Therefore, the Solar X-ray Flux graph depicts a measure of X-rays exploding off the Sun, flowing towards earth, striking earth's magnetosphere, flowing down its magnetic lines into earth's atmosphere. The X-ray band within the electromagnetic spectrum serves to disrupt radio frequency signals. As a point of interest, the more intense the storm caused by X-ray flux, the greater the disturbance to radio signal communication.

Although it may seem difficult at first, with a little practice, you will be able to assess the Solar X-ray Flux graph with ease. Simply keep an eye on the squiggly lines appearing across the center of the graph to see when a solar storm has happened, is happening, or is likely to happen over a three-day period. Then peek at our Space Weather Scales page to determine potential impacts from the storm.

Summary

To summarize, the Space Weather Overview picture seen above presents us with three distinct graphs. Each graph portrays different correlations with energies exploding off the Sun, disturbing earth's magnetosphere, and ultimately, denoting potential impacts on earth.

The Geomagnetic Activity plot presents a measure of the so-called Kp Index. The Kp Index is an indicator of an Estimated Planetary Index. This represents a measure of disturbance to earth's magnetosphere; the greater the disturbance, the greater the impact on earth.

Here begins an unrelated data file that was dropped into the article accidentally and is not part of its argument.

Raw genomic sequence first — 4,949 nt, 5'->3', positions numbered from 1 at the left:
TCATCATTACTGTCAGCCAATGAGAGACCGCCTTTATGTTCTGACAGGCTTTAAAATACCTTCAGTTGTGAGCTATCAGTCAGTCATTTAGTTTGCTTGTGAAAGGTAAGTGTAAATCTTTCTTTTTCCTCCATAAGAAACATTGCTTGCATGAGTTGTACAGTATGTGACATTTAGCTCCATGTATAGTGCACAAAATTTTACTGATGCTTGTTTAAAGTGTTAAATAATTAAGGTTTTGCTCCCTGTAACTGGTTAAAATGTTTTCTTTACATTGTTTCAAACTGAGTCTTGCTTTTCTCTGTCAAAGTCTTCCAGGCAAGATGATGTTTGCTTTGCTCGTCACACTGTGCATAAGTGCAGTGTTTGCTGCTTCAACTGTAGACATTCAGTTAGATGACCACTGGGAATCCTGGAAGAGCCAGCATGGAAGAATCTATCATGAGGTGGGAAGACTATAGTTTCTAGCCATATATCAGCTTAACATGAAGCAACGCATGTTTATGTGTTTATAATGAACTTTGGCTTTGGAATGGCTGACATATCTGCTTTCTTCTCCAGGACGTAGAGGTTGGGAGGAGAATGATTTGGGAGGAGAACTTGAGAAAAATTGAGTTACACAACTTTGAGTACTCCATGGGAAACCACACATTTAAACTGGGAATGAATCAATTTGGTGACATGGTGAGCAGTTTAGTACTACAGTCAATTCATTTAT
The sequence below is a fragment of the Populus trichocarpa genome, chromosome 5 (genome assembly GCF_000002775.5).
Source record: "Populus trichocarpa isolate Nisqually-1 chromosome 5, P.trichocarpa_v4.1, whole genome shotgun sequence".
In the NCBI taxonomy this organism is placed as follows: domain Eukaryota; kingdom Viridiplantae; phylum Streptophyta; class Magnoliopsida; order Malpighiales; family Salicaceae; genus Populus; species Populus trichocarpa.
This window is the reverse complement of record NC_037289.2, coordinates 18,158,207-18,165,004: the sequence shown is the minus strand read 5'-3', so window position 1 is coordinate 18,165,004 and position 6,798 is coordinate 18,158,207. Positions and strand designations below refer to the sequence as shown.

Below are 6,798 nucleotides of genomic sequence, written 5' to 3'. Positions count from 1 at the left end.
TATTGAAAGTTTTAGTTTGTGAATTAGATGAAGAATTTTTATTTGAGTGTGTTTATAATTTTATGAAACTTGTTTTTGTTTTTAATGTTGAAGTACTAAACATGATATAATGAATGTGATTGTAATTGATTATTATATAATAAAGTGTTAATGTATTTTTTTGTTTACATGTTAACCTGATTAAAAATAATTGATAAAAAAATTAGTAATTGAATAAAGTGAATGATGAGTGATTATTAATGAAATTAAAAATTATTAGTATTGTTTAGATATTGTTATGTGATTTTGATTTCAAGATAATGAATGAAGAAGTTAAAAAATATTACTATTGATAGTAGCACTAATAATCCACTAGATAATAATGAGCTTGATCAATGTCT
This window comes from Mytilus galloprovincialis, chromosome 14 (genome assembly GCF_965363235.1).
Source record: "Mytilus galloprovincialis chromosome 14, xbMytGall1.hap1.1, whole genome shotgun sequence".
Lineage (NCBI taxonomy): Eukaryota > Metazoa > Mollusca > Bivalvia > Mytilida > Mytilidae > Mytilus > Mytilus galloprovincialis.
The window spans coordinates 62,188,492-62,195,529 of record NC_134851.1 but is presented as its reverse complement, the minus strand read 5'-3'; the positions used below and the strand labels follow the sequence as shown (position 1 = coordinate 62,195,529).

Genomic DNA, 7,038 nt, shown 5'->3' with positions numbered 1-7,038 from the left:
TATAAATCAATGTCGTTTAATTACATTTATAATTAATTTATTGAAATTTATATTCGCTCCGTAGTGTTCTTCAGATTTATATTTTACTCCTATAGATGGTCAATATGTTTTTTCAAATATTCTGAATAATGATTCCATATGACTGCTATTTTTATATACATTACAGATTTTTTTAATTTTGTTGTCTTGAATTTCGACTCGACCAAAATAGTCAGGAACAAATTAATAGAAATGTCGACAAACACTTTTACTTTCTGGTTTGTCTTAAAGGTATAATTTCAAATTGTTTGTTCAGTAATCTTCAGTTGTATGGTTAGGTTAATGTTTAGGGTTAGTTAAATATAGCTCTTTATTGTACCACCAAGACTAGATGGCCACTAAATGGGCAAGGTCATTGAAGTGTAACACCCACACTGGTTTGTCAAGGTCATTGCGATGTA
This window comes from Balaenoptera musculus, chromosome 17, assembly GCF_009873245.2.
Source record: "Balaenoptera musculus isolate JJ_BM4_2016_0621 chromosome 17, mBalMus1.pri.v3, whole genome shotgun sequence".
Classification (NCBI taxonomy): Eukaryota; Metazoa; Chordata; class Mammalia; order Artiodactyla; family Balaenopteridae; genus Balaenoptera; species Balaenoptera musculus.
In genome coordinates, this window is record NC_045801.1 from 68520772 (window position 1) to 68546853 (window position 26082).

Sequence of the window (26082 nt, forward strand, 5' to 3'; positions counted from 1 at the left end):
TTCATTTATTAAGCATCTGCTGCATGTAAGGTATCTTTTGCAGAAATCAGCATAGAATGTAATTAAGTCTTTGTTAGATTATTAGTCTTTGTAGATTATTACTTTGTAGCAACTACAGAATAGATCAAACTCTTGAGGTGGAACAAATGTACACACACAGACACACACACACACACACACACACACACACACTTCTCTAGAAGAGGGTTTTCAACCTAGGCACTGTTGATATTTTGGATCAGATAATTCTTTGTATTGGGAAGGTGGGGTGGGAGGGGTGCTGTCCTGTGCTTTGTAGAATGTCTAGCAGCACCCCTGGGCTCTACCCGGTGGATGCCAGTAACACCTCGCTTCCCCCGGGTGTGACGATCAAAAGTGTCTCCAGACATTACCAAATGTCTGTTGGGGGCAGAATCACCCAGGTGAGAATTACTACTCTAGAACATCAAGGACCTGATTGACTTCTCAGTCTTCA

The Solar Proton Flux plot presents a measure of the intensity of particles exploding off the Sun and hitting earth's magnetosphere. The Solar Proton Flux plot is an indicator of the number of particles, measured as particle flux units, hitting earth's magnetosphere. This represents a measure of disturbance to earth's magnetosphere; the greater the disturbance, the greater the impact on earth.

The Solar X-ray Flux plot presents a measure of the intensity of X-rays exploding off the Sun and hitting earth's magnetosphere. The Solar X-ray Flux plot is an indicator of X-ray flux hitting earth's magnetosphere. This represents a measure of disturbance to earth's magnetosphere; the greater the disturbance, the greater the impact on earth.

Now . . . let's take a little tour into the realm of: